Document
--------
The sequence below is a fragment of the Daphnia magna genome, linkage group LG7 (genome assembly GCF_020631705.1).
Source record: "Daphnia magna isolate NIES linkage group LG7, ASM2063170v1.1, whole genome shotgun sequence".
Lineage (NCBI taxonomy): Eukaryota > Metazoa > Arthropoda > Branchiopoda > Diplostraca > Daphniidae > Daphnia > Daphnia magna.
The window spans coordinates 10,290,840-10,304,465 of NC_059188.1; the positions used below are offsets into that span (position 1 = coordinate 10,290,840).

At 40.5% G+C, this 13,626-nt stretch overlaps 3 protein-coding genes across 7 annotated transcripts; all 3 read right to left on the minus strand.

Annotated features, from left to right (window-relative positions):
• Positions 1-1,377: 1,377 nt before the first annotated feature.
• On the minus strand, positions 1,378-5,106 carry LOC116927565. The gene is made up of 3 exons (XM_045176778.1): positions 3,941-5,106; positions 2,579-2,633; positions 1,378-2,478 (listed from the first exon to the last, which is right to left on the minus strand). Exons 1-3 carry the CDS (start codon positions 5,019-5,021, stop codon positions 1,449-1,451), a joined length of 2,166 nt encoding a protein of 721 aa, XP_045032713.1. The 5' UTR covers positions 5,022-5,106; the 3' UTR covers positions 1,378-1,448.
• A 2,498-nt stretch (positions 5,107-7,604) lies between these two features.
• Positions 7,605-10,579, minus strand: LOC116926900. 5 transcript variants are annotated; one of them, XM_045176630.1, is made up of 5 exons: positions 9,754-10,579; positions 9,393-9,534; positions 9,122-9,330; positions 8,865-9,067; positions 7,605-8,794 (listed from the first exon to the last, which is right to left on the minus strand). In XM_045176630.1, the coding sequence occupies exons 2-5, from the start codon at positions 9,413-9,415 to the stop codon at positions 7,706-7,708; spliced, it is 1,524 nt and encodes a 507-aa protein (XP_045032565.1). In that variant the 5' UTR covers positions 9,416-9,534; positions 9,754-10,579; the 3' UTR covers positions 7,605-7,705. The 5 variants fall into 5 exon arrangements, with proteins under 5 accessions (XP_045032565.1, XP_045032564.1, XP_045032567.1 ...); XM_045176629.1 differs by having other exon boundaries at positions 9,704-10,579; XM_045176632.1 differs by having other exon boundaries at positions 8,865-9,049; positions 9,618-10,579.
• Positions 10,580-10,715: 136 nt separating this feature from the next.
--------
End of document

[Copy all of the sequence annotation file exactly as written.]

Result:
The sequence below is a fragment of the Daphnia magna genome, linkage group LG7 (genome assembly GCF_020631705.1).
Source record: "Daphnia magna isolate NIES linkage group LG7, ASM2063170v1.1, whole genome shotgun sequence".
Lineage (NCBI taxonomy): Eukaryota > Metazoa > Arthropoda > Branchiopoda > Diplostraca > Daphniidae > Daphnia > Daphnia magna.
The window spans coordinates 10,290,840-10,304,465 of NC_059188.1; the positions used below are offsets into that span (position 1 = coordinate 10,290,840).

At 40.5% G+C, this 13,626-nt stretch overlaps 3 protein-coding genes across 7 annotated transcripts; all 3 read right to left on the minus strand.

Annotated features, from left to right (window-relative positions):
• Positions 1-1,377: 1,377 nt before the first annotated feature.
• On the minus strand, positions 1,378-5,106 carry LOC116927565. The gene is made up of 3 exons (XM_045176778.1): positions 3,941-5,106; positions 2,579-2,633; positions 1,378-2,478 (listed from the first exon to the last, which is right to left on the minus strand). Exons 1-3 carry the CDS (start codon positions 5,019-5,021, stop codon positions 1,449-1,451), a joined length of 2,166 nt encoding a protein of 721 aa, XP_045032713.1. The 5' UTR covers positions 5,022-5,106; the 3' UTR covers positions 1,378-1,448.
• A 2,498-nt stretch (positions 5,107-7,604) lies between these two features.
• Positions 7,605-10,579, minus strand: LOC116926900. 5 transcript variants are annotated; one of them, XM_045176630.1, is made up of 5 exons: positions 9,754-10,579; positions 9,393-9,534; positions 9,122-9,330; positions 8,865-9,067; positions 7,605-8,794 (listed from the first exon to the last, which is right to left on the minus strand). In XM_045176630.1, the coding sequence occupies exons 2-5, from the start codon at positions 9,413-9,415 to the stop codon at positions 7,706-7,708; spliced, it is 1,524 nt and encodes a 507-aa protein (XP_045032565.1). In that variant the 5' UTR covers positions 9,416-9,534; positions 9,754-10,579; the 3' UTR covers positions 7,605-7,705. The 5 variants fall into 5 exon arrangements, with proteins under 5 accessions (XP_045032565.1, XP_045032564.1, XP_045032567.1 ...); XM_045176629.1 differs by having other exon boundaries at positions 9,704-10,579; XM_045176632.1 differs by having other exon boundaries at positions 8,865-9,049; positions 9,618-10,579.
• Positions 10,580-10,715: 136 nt separating this feature from the next.